Rappaport said that Oleg’s 5-year-old daughter had a Cinderella costume on one day and her pop commented on it. “You’re Cinderella,” the precocious pip said. I’m only reporting this, not hooking Rappaport up to a polygraph to gauge the veracity of the tale…
To me, the most compelling theme here is not Maskaev’s surprising renaissance but the fact that this is a rematch of a Nov. 1999 match in Atlantic City, in which Maskaev knocked Rahman out of the ring and on to Jim Lampley’s lap. Maskaev was losing the fight in a big way but pulled an overhand right out of his arse and put it to Rock’s chin. Rahman stayed on the floor of the arena for several minutes as his posse rioted, tossing chairs for 10 minutes after the smackdown ‘n out.
Rahman has fought a boxer who KOd him before, when he met David Tua and earned a draw in 2003, after the stocky slugger notched a TKO10 win against Rahman in 1998. So perhaps the AC event will not be weighing on him heavily as he readies himself for another crack at Maskaev. But, the Tua TKO came in the tenth round after Tua had stunned Rahman badly with a late shot to end the ninth, so there are ample grounds for plausible rationalizations for Rahman.
That storyline doesn’t appeal to Maskaev. He doesn’t think Rahman will be dwelling on the 1999 result, he told writers. “I’ll do everything to win this fight but it’s a different fight,” he said. “Six years ago we were different fighters. I don’t know Rahman’s state of mind. My mind is on this one.”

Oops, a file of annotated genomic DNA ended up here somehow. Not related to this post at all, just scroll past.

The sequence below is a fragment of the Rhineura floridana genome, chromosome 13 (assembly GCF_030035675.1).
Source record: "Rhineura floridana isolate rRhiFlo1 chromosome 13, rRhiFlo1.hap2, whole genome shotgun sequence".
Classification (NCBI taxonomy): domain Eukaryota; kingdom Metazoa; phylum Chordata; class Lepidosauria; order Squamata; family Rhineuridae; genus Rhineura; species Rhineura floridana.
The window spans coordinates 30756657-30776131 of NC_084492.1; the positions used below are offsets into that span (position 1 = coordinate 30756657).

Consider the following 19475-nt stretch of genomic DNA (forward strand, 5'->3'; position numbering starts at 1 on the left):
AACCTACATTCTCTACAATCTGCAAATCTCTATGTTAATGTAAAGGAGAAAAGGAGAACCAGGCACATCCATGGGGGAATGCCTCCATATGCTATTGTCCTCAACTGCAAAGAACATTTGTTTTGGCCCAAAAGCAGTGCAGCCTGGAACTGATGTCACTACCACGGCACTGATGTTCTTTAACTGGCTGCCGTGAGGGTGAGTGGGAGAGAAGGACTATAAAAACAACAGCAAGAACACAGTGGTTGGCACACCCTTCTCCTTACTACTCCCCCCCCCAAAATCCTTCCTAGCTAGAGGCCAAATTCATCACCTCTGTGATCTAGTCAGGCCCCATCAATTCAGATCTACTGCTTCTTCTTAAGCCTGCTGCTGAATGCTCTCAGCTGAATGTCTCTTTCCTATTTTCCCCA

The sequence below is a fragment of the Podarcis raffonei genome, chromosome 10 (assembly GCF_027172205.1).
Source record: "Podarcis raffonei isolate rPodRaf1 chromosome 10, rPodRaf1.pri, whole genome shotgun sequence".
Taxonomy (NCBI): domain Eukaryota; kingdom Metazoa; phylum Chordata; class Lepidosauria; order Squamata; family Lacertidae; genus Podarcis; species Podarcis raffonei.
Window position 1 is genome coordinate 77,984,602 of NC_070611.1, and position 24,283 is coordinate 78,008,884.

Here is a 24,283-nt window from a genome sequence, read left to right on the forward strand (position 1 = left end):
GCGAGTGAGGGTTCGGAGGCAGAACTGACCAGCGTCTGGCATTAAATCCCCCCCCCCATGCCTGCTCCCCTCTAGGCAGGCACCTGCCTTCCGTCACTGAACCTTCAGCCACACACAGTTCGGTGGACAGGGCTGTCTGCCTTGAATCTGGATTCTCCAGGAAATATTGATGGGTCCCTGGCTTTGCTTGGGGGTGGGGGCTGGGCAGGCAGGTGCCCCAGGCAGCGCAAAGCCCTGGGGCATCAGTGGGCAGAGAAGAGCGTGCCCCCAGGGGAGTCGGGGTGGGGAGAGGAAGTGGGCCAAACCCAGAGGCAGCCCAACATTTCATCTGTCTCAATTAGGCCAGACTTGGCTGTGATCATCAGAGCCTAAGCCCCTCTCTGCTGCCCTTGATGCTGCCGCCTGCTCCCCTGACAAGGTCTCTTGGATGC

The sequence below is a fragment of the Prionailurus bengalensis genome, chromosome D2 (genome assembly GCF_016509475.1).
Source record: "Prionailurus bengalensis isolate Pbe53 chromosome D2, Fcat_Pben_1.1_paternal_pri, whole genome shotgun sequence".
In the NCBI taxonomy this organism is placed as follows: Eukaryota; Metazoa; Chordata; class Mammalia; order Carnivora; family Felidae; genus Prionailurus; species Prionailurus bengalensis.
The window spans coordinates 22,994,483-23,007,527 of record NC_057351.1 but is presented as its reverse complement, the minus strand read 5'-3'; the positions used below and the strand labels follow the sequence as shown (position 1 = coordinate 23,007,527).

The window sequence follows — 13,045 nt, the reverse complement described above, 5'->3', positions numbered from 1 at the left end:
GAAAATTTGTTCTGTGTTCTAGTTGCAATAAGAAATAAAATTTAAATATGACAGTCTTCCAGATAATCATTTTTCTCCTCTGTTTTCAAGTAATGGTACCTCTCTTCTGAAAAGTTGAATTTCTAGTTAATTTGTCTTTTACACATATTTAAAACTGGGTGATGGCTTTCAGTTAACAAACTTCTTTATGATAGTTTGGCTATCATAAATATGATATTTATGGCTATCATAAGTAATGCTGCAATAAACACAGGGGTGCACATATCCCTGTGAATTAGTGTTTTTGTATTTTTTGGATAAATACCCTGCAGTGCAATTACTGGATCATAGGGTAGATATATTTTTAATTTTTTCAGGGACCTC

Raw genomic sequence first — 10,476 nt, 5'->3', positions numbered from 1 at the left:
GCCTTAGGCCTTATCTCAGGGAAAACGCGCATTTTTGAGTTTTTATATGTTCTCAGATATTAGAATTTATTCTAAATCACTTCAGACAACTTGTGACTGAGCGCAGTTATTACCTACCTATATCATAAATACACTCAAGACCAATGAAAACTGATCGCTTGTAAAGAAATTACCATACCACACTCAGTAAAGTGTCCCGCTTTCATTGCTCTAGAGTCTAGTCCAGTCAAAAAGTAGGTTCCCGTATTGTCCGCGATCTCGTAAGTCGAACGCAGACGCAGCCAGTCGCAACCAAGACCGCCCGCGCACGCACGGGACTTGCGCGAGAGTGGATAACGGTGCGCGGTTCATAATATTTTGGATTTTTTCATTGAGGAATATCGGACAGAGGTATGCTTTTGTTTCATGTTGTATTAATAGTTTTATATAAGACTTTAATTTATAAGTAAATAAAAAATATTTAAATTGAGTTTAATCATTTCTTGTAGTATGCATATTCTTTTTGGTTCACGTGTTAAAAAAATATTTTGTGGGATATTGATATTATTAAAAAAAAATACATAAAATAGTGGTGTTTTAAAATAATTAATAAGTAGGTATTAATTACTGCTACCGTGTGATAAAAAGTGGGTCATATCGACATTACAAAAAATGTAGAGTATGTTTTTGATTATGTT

Arum said he didn’t know if the memories of the AC beatdown will affect Rahman negatively. “Some guys it will make better,” he said, after one writer chided him for offering a lame copout answer. “Rahman's an intelligent guy. He’s not going to let that kind of punch get him this time.”
Rappaport pointed out that this Maskaev2.0 version is not the standup Euro version who got his clock cleaned regularly. “He’s a far superior fighter,” the co-manager said. “And I’ve been told that Rahman wakes up in a cold sweat each night thinking about that KO,” he continued.
Again, I only report what I heard; I don’t have access to polygraph equipment…
Interestingly, Maskaev hasn’t demanded a return engagement with any of the men who have stopped him. But the memory of having the lights turned out on you, he said, will not color his effort. “You can’t let the memory of it be in your mind,” he said.
Maskaev also doesn’t care for the card’s tag, “America’s Last Line of Defense,” he made clear. He became a US citizen, with all the rights and privileges that come with the stamp of approval, two years ago. “Yes, it bother me,” he said.
A Top Rank PR person quickly came on the line to smooth the waters and assure Maskaev that no offense was intended, quite decently. The press was assured that no matter who wins, “the winner will be American.”
Maskaev gave the last word on the subject: “I’m a proud Russian-American.”
To be sure, the winner will be a fighter with a considerable stubborn streak; both have seen and heard those tweety birds dancing over their heads as the ref counted to 10. They have both soldiered on, and for that, they should both be proud.